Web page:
uction of the first region-wide Eurozone bonds was concluded within the hour yesterday, as the European Commission found itself inundated with demand for the five-year notes.
It sold the targeted amount of €5bn (£4.3bn), with the proceeds going to prop up the European Financial Stabilisation Mechanism (ESFM), the bailout fund that is part-funding Ireland’s rescue to the tune of €22.5bn.
The bonds were sold with a 2.5 per cent yield, compared to 1.8 per cent for equivalent German debt. Investors snapped up the new notes, which are perceived to be high-quality paper backed by Europe’s most stable economies but offered at a premium to reflect high yields in peripheral Eurozone nations such as Portugal and Greece.
The plan to issue region-wide bonds was announced last year in an attempt to slow the heady rise of bond yields across countries after Ireland was forced to apply for a bailout in November.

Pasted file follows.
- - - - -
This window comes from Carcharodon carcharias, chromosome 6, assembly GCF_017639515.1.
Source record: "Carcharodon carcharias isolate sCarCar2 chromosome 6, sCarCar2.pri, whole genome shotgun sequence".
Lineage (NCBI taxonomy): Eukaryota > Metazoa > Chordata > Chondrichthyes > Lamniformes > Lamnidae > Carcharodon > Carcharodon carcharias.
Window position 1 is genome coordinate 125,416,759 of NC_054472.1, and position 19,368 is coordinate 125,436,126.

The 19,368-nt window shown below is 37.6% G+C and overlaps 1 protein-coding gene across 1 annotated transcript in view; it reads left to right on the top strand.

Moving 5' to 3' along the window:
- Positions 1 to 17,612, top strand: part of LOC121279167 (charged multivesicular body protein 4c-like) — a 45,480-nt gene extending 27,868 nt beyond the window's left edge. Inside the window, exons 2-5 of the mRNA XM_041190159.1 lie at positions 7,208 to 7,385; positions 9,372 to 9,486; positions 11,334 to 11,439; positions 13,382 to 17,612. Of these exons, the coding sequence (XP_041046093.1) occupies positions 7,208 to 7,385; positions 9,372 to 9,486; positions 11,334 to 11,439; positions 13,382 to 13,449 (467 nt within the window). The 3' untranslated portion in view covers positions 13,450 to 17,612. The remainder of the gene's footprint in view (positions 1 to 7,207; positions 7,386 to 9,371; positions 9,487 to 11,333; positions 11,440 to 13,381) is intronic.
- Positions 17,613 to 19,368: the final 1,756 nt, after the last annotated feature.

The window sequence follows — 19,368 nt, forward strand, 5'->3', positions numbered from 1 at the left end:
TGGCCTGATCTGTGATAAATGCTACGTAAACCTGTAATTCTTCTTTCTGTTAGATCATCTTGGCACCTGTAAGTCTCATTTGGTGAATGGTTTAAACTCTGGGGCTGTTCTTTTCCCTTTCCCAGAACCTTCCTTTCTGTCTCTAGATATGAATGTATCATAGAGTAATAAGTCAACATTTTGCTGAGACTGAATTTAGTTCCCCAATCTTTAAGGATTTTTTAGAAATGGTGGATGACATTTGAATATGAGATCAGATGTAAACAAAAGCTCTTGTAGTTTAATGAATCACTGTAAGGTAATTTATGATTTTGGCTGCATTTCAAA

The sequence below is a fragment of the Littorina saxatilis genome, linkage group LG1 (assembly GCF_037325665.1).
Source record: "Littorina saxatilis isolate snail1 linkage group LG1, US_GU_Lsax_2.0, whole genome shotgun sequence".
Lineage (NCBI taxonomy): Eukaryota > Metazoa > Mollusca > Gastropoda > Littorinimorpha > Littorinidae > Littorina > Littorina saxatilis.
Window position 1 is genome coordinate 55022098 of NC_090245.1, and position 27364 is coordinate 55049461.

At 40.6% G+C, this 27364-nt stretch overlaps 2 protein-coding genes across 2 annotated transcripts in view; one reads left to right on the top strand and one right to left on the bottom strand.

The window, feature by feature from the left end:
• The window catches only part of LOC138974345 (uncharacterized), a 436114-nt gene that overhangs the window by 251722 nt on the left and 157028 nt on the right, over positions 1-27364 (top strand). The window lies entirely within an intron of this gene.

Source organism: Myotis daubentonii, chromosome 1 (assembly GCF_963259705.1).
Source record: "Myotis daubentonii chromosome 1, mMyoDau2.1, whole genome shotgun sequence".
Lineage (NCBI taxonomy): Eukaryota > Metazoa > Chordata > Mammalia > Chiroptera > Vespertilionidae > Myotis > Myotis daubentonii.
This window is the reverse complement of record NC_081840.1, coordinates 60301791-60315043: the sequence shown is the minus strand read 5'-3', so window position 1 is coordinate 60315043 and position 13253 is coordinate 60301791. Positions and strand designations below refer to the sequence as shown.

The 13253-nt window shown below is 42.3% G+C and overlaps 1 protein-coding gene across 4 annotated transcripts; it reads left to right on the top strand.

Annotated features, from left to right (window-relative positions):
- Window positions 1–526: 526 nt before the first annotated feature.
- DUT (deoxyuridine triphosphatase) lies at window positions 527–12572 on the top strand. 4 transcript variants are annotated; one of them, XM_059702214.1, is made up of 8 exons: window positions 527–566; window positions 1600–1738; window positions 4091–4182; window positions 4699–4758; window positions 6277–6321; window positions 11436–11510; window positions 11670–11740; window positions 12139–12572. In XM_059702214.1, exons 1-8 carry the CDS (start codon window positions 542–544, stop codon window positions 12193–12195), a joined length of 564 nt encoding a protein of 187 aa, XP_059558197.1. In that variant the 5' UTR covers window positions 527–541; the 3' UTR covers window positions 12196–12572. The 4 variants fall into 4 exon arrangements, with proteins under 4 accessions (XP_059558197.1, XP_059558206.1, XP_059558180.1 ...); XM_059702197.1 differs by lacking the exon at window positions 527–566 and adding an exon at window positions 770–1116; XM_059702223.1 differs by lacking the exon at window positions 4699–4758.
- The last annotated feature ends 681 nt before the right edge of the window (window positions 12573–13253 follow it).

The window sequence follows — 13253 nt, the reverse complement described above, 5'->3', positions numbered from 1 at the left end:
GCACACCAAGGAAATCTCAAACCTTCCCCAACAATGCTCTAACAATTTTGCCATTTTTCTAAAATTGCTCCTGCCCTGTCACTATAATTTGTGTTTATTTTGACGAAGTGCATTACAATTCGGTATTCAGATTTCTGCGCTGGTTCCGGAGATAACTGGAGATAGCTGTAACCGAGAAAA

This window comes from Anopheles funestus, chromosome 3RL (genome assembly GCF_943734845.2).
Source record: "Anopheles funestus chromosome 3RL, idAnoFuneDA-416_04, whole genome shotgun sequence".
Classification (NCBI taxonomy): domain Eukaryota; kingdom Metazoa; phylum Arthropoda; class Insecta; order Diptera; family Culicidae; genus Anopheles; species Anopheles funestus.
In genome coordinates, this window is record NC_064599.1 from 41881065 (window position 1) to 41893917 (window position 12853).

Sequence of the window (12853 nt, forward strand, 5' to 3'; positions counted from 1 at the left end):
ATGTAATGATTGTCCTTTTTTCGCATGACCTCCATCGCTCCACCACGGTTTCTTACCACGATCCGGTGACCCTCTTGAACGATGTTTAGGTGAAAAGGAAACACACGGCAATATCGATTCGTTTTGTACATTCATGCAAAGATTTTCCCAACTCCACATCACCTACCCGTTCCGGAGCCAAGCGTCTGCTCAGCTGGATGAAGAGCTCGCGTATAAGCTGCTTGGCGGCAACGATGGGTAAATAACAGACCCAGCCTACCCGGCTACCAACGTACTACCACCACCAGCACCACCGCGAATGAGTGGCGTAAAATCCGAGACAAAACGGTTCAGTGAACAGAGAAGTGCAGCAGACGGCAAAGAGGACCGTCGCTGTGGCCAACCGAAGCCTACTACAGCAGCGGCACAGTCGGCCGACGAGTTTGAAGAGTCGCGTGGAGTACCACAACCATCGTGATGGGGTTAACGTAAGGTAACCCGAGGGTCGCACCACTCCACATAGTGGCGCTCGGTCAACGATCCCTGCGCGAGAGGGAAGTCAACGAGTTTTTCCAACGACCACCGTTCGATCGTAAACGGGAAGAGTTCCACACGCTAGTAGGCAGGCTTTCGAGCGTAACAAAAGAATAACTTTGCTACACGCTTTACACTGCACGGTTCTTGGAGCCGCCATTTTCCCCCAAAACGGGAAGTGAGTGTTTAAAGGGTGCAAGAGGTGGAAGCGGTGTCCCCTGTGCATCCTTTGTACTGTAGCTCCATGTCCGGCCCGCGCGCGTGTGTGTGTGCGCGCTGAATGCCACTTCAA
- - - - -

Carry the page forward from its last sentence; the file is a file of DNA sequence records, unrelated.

But the idea of introducing a more permanent region-wide eurobond, or “e-bond”, has proved controversial, with German chancellor Angela Merkel strongly opposing the idea.
Analysts at BNP Paribas said: “We believe that an e-bond is the right thing to do if linked with fiscal harmonisation within the EU.”
But they admitted that it “could be interpreted as a permanent subsidy for peripheral countries”.
A series of region-wide Eurozone bond auctions is expected this year.
FAST FACTS | E-BONDS
Europe last year announced plans to issue €34bn in region-wide bonds this year in order to fund the Eurozone’s bailout funds.
Analysts expect a yield premium of one to two per cent over European Union debt.